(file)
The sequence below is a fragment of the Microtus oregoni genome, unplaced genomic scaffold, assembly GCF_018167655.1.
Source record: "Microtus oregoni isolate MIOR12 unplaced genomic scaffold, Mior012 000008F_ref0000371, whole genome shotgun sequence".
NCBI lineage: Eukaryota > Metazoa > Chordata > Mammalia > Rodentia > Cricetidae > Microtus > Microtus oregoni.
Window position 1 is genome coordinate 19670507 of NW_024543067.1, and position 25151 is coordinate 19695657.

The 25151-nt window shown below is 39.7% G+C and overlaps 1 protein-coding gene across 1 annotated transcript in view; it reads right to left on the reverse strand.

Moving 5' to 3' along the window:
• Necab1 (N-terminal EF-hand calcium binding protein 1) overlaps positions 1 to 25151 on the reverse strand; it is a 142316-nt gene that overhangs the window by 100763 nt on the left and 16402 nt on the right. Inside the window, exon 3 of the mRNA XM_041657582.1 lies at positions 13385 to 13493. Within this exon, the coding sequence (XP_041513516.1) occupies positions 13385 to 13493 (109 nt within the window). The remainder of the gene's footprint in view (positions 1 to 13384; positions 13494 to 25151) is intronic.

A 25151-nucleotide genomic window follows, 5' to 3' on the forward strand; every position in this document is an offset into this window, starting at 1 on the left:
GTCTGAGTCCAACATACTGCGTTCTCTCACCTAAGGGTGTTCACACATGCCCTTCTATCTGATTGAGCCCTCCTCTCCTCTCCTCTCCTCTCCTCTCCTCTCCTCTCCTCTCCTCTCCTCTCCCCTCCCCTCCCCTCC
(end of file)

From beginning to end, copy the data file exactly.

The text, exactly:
The sequence below is a fragment of the Microtus oregoni genome, unplaced genomic scaffold, assembly GCF_018167655.1.
Source record: "Microtus oregoni isolate MIOR12 unplaced genomic scaffold, Mior012 000008F_ref0000371, whole genome shotgun sequence".
NCBI lineage: Eukaryota > Metazoa > Chordata > Mammalia > Rodentia > Cricetidae > Microtus > Microtus oregoni.
Window position 1 is genome coordinate 19670507 of NW_024543067.1, and position 25151 is coordinate 19695657.

The 25151-nt window shown below is 39.7% G+C and overlaps 1 protein-coding gene across 1 annotated transcript in view; it reads right to left on the reverse strand.

Moving 5' to 3' along the window:
• Necab1 (N-terminal EF-hand calcium binding protein 1) overlaps positions 1 to 25151 on the reverse strand; it is a 142316-nt gene that overhangs the window by 100763 nt on the left and 16402 nt on the right. Inside the window, exon 3 of the mRNA XM_041657582.1 lies at positions 13385 to 13493. Within this exon, the coding sequence (XP_041513516.1) occupies positions 13385 to 13493 (109 nt within the window). The remainder of the gene's footprint in view (positions 1 to 13384; positions 13494 to 25151) is intronic.

A 25151-nucleotide genomic window follows, 5' to 3' on the forward strand; every position in this document is an offset into this window, starting at 1 on the left:
GTCTGAGTCCAACATACTGCGTTCTCTCACCTAAGGGTGTTCACACATGCCCTTCTATCTGATTGAGCCCTCCTCTCCTCTCCTCTCCTCTCCTCTCCTCTCCTCTCCTCTCCTCTCCTCTCCCCTCCCCTCCCCTCC